350+ sickened after eating at Powell Chipotle

Share

A spokeswoman for the Delaware General Health District said the agency is in the "infancy" stages of its investigation. "We acted quickly and closed this single restaurant out of an abundance of caution yesterday", the company said in a statement.

Records show local health officials inspected the location July 26 and found violations related to food not being held at proper temperatures, Business Insider said.

Reports of illness first surfaced Sunday on the website iwaspoisoned.com, and surged into the hundreds following Business Insider's report.

The Mexican chain, still recovering from a food-safety crisis that battered its brand, shuttered a restaurant in Powell, Ohio, on Monday after reports of customer illnesses.

The health department received another report Monday that two more people experienced similar symptoms after eating meals from the location, according to location inspection reports. "We are not aware of any confirmed foodborne illness cases, and we are cooperating with the local health department". [FREE GUIDE: 3 things you (probably) didn't know about crisis communications]Chipotle was informed of two customer complaints of illness at its Powell restaurant, Laurie Schalow, the company's chief communications officer, said in an email.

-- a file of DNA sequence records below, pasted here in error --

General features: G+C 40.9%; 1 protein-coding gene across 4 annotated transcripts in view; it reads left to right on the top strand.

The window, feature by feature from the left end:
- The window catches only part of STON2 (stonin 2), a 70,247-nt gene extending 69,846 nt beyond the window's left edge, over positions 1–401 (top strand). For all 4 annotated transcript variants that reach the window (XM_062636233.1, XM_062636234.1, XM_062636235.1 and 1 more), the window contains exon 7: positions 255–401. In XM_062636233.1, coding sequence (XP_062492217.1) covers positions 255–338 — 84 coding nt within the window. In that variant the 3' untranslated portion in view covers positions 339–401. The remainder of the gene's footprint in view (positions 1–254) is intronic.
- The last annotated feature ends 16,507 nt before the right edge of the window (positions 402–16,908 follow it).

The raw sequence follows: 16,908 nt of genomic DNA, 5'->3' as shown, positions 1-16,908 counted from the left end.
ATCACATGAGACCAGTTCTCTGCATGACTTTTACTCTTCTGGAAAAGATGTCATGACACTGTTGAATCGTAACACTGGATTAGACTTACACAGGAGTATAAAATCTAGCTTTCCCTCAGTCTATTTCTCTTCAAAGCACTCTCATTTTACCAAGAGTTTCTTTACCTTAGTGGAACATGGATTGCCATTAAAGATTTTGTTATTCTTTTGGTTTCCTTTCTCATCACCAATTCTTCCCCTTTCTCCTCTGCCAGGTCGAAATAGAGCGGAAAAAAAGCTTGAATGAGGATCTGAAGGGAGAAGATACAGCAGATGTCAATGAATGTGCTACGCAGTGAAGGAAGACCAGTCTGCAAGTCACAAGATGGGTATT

North Korea Is Building New Missiles
Secretary of State Mike Pompeo acknowledged last week that North Korea was continuing "to produce fissile material ". The rockets were being built at a facility in Sanumdong, on the outskirts of Pyongyang, the paper said .

You'll recall that the chain experienced a series of food-poisoning outbreaks that torpedoed its year in 2015, closed a store in 2016 over norovirus concerns, and had another significant norovirus outbreak in 2017 at an L.A. store.

Diversified Restaurant Holdings, Inc., a restaurant company, operates Buffalo Wild Wings franchised restaurants in the United States.

Chipotle's 2015 crisis was mostly an E. coli outbreak that hit public conscious when 42 locations in the Pacific Northwest briefly shut down.

It is also the first major food safety issue that new CEO Brian Niccol has to deal with as he works to bring back customers to the once red-hot Mexican food chain.

Share